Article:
Syracuse 90, Daemen 71 — What We Learned

Syracuse forward Elijah Hughes
Syracuse forward Elijah Hughes attempts a free throw. Mandatory Photo Credit: Kicia Sears, The Juice Online.

Syracuse played the first of two October exhibitions, topping Div. II Daemen 90-71 on Saturday evening at the Carrier Dome. Here’s three things we learned from the game:

LIVE AND DIE BY THE 3

Syracuse head coach Jim Boeheim has repeatedly said that for the Orange to be successful this season, they will need to rely on the 3-point shot.

That offensive philosophy was on display on Saturday, with SU shooting 15 of 32 (46.9 percent) from downtown. Its 45 points from beyond the arc accounted for half of its offense.

The diversity of marksmen was encouraging. Six different players hit a 3-pointer, including Elijah Hughes (5-7), Buddy Boeheim (2-6), Jalen Carey (1-1), Brycen Goodine (2-4) and Joe Girard (2-5).

That number could be as high as eight on any given night, with Quincy Guerrier (0-2) and Marek Dolezaj (0-3) also with the ability to shoot from distance.

“We’re probably going to shoot a lot of threes,” Boeheim said. “I’d say that’s fair.”

SYRACUSE STRUGGLES WITH TURNOVERS

Syracuse’s primary ball handlers from last season, Tyus Battle and Frank Howard, are no longer with the team, and SU will rely on newcomers Girard, Goodine and Carey to distribute the ball.

There were some good moments, with the Orange assisting on 18 of its 33 field goals. But Boeheim was quick to point out that the Orange was far too sloppy with the ball, turning it over 20 times.

“We made some bad turnovers, we weren’t quite ready in certain situations, which there’s no excuse for,” Boeheim said. “We have three guards that made 12 turnovers and that’s not going to get it done.”

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One particular sequence to begin the second half personified this.

Carey, who has emerged from camp as the team’s starting point guard, had his pocket picked twice on the first two possessions out of intermission. That drew an icy stare from Boeheim and a timeout, where the coach unleashed his wrath on Carey and relegated him to the bench.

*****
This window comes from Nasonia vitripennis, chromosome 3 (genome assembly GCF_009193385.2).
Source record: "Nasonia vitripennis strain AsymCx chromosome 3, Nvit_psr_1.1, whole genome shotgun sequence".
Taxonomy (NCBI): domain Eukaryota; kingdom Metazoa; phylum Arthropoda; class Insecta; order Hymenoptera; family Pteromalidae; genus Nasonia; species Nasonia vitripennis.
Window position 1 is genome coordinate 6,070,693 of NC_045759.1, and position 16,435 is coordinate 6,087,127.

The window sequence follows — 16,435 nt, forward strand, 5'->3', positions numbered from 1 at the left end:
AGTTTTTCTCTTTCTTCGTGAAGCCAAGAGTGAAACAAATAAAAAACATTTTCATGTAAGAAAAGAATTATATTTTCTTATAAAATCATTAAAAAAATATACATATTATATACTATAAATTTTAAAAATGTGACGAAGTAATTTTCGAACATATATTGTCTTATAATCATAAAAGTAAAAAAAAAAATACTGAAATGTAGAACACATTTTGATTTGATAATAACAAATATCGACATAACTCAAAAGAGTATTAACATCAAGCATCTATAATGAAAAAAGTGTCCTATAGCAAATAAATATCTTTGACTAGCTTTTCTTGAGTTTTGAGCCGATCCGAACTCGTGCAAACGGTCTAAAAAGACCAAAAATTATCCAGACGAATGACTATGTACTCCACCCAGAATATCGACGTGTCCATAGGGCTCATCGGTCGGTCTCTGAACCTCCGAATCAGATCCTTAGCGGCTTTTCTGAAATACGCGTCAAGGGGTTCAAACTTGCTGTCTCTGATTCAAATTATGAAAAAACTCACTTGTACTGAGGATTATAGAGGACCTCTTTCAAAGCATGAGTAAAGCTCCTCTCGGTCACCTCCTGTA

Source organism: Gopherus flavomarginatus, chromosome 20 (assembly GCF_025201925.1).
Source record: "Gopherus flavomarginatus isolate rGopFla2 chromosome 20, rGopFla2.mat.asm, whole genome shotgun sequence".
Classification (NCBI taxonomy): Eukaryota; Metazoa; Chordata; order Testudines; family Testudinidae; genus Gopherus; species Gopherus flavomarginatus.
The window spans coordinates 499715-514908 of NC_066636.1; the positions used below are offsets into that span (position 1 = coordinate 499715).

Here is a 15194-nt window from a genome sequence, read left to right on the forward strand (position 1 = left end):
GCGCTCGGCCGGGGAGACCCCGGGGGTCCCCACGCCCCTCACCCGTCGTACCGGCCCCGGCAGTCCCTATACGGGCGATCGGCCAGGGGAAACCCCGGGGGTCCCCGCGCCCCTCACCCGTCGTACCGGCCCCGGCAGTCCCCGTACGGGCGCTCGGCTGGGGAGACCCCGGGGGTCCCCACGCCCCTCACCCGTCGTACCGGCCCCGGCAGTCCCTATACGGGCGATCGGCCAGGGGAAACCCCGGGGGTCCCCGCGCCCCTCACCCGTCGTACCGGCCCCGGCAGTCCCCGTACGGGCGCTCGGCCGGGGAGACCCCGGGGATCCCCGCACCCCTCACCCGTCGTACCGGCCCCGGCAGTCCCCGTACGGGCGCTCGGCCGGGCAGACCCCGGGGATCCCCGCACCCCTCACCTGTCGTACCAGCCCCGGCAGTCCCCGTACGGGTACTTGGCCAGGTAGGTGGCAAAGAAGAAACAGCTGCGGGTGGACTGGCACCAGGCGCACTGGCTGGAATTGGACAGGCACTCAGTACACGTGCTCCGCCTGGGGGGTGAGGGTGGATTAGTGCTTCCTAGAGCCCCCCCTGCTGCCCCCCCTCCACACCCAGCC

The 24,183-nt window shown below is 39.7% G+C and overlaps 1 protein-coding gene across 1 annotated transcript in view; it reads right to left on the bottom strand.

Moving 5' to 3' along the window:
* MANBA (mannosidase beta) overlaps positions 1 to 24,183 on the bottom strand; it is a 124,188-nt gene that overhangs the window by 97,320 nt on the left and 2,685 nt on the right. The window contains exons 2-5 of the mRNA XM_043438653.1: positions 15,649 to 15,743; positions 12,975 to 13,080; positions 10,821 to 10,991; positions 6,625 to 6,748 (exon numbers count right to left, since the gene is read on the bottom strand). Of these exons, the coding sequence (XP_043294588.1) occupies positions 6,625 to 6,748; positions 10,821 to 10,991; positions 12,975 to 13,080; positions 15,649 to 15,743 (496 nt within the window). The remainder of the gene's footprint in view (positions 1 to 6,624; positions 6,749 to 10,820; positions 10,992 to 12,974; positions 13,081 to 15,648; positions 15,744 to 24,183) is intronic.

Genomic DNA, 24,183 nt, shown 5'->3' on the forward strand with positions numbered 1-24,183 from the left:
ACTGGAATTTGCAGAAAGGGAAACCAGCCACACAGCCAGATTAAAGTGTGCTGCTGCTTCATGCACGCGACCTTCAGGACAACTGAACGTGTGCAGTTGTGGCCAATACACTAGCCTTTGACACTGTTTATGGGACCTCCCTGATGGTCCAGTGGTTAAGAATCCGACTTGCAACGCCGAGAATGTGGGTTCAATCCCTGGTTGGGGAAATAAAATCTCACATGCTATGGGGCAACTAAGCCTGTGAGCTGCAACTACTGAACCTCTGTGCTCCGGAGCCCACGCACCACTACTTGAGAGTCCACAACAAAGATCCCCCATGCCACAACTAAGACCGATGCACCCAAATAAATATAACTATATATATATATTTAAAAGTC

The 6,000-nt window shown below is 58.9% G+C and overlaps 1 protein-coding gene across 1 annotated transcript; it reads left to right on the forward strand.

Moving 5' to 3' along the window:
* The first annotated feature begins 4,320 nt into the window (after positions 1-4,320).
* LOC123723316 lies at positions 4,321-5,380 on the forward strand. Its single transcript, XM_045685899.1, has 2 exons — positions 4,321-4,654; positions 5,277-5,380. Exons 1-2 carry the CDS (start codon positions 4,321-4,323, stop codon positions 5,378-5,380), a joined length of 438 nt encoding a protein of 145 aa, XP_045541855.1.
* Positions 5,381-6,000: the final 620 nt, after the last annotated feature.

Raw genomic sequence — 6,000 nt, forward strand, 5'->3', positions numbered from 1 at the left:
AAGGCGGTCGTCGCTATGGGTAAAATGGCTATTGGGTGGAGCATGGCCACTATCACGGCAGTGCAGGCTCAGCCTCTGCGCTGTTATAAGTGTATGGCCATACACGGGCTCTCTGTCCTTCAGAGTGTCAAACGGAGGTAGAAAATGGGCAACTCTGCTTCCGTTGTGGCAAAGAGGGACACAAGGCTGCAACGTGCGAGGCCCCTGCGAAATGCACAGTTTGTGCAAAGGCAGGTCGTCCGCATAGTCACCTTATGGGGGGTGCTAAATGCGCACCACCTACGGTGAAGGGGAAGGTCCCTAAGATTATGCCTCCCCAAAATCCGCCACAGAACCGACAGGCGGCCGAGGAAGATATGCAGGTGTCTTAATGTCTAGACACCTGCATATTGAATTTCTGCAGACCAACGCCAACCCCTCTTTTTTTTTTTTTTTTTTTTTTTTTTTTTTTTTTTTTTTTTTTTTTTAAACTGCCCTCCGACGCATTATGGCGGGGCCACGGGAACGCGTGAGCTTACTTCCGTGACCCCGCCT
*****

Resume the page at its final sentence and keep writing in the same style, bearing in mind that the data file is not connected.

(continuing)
Goodine subbed in for Carey and immediately committed a turnover, drawing a collective sigh from the crowd.

Goodine (5), Girard (4) and Carey (3) were the main culprits.

“Two freshmen and two sophomore guards aren’t going to figure it out in the first week,” Boeheim said. “It’s going to take a while.”

BRASWELL SHINES; SYRACUSE HAD DEEP ROTATION

While Hughes’s 24 points on 8-10 shooting was clearly the star performance of the night, the biggest surprise of the night came from Braswell.

The sophomore was the only other SU player in double figures, and he finished with 17 points in just 21 minutes, connecting on six of seven shots. He also added four rebounds, a steal and a block.

Braswell played sparingly last year, appearing in just 12 games and was a non-factor down the stretch.

But with Oshae Brissett leaving early for the NBA, that has opened up playing time, and Braswell is among the candidates to find a spot in the rotation at wing.

“He made shots,” Boeheim said. “He’s been shooting the ball well. That guy in that position, either Marek (Dolezaj) or Robert (Braswell) are going to get that shot. The way we play, that shot is available.”

There is more parity among the starters and reserves than in recent years, and it’ll be interesting to see where Boeheim settles in on his rotation. Nine players played 15 minutes or more, and that doesn’t include Jessie Edwards, who was the first player off the bench (he finished with 11 minutes).

“I’m happy about the way we played with eight or nine,” Boeheim said. “I think we’ll wind up in that area. If we can be successful that way, that’s what we’ll do. If not, we’ll play the number we think we can be successful with.”

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Wes Cheng
About Wes Cheng 2479 Articles
Wes has worked for Rivals.com covering the New York Knicks, as well as for Scout.com covering Syracuse athletics. Wes has also worked for the South China Morning Post (Hong Kong) and reported on the NBA and MLB for the New York Sportscene. A native of Long Island, New York, Wes graduated from Syracuse University in 2005. Follow him on Twitter @ChengWes.